Currently, the biotechnology firm Gilead Sciences Inc. (NASDAQ: GILD)’s major sources of revenue are HIV therapy medications and COVID-19.
However, Gilead Sciences Inc. (GILD) experienced issues in both markets: first, the firm lost patent protection for several HIV medications, and subsequently, intense competition and diminishing infections placed pressure on sales of the COVID-19 therapy. Gilead Sciences plans to compensate for the potential losses with new treatment.
Its revenues decreased by more than 70% year over year when Gilead Sciences Inc. (GILD) lost the ability to patent Truvada. Sales of the complete range of HIV treatments have not yet been affected, but the business is already making plans to make up for the expected loss.
It plans to promoteLenacapavir in particular, the first six-month long-acting subcutaneous injectable for HIV treatment that is cheap. The business found it challenging to win permission at this point. When regulators initially rejected the drug’s approval this year, they cited problems with Gilead Sciences’ proposed packaging for the Lenacapavir solution.
The management, however, is sure that they can find a solution, and there is a good probability that the FDA will soon approve the therapy.
Veklury (a medication for COVID-19) sales are continually rising and increased by 5% year over year in the most recent reporting period. However, the advent of rival medicines as well as shifting coronavirus strains in the upcoming quarters may have an effect on sales.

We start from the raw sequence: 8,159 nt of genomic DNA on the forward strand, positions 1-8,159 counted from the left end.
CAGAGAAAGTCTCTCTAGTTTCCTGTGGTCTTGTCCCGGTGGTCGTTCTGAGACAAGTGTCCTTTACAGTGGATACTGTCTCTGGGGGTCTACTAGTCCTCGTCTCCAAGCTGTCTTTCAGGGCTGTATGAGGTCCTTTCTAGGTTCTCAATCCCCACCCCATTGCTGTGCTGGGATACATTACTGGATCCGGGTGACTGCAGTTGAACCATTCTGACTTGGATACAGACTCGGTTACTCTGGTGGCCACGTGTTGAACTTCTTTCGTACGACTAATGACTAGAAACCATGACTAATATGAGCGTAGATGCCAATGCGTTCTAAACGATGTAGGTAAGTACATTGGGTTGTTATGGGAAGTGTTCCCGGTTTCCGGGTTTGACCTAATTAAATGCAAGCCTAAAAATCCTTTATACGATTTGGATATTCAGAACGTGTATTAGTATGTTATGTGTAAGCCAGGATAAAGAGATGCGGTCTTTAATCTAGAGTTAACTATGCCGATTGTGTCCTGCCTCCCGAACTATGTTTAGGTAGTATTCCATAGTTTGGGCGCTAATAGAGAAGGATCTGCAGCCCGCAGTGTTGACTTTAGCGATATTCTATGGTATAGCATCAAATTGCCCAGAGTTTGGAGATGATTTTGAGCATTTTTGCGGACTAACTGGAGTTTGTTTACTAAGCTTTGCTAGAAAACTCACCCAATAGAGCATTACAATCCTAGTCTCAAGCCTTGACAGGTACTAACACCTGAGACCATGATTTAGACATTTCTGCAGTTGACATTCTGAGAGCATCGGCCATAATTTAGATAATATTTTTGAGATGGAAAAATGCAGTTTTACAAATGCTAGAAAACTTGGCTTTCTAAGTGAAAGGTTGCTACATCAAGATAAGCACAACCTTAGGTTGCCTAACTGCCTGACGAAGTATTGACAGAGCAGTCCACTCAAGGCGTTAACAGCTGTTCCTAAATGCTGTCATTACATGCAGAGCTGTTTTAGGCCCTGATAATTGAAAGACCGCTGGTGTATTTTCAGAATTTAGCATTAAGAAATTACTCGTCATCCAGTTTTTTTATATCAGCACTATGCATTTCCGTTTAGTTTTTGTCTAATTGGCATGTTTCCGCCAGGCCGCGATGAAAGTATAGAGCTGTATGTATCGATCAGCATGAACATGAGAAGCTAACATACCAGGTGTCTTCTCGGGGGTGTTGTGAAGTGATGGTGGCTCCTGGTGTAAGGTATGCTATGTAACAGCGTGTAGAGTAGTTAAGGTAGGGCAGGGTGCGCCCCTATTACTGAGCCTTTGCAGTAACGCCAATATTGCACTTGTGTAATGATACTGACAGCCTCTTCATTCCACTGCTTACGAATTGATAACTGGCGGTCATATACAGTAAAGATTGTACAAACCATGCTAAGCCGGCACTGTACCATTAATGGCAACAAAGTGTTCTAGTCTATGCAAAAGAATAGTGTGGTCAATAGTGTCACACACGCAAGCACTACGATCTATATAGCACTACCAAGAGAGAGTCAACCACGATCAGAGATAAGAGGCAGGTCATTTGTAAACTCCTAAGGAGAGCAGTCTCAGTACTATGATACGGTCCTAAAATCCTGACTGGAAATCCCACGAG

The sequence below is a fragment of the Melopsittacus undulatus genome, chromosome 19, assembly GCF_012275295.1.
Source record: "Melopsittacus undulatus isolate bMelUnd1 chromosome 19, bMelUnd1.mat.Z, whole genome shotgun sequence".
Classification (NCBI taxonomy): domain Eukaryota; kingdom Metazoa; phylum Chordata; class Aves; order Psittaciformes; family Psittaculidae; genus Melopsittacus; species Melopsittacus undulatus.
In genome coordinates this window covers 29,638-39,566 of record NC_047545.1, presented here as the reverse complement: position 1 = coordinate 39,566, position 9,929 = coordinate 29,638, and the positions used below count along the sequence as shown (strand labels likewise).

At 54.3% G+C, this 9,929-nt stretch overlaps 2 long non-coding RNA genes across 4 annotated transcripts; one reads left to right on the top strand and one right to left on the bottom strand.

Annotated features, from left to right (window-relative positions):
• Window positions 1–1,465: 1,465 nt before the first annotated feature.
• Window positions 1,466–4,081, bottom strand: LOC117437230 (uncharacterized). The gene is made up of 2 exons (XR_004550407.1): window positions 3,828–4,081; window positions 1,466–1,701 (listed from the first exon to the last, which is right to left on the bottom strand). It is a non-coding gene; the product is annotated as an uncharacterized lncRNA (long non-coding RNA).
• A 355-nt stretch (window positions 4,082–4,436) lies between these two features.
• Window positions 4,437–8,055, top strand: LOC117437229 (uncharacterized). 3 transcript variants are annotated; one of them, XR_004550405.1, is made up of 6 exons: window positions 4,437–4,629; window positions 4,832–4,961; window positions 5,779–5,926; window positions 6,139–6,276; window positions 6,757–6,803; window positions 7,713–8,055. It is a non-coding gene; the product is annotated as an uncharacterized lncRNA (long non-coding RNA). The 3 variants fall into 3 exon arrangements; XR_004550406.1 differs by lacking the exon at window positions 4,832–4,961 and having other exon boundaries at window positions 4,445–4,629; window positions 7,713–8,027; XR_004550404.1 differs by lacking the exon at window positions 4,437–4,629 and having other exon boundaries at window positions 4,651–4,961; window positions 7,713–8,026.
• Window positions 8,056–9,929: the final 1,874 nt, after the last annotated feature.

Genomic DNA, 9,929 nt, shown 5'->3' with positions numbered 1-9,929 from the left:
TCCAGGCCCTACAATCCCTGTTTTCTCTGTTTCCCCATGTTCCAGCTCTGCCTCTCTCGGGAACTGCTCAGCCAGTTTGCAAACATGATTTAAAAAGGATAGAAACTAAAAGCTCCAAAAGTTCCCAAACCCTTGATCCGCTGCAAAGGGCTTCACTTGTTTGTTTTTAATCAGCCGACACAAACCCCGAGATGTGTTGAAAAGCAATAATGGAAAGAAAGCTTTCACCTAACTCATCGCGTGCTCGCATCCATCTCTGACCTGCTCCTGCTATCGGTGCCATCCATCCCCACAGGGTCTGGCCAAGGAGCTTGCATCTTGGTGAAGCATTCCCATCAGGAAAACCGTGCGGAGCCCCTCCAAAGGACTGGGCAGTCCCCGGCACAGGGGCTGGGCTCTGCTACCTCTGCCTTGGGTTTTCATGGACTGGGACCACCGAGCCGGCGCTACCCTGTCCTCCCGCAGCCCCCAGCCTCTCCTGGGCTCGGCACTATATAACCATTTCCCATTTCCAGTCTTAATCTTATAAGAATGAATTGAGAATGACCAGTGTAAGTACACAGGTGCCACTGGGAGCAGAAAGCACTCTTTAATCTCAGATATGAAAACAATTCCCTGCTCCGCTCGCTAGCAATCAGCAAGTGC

But COVID-19 could turn endemic long after the pandemic is over. This implies that even while Veklury’s sales may be on the decline, they will still contribute significantly to the company’s overall revenue for at least a few more years.
At the present pricing, Gilead Sciences Inc. (GILD) continues to pay dividends with a yield of around 5%. The corporation also has a payout ratio that is extremely low—around 36%.
Gilead Sciences Inc. (GILD) therefore has plenty of room to raise dividends and implement further shareholder return initiatives. Keep in mind that the corporation has boosted payments by 40% over the last five years, or an average of 8% annually.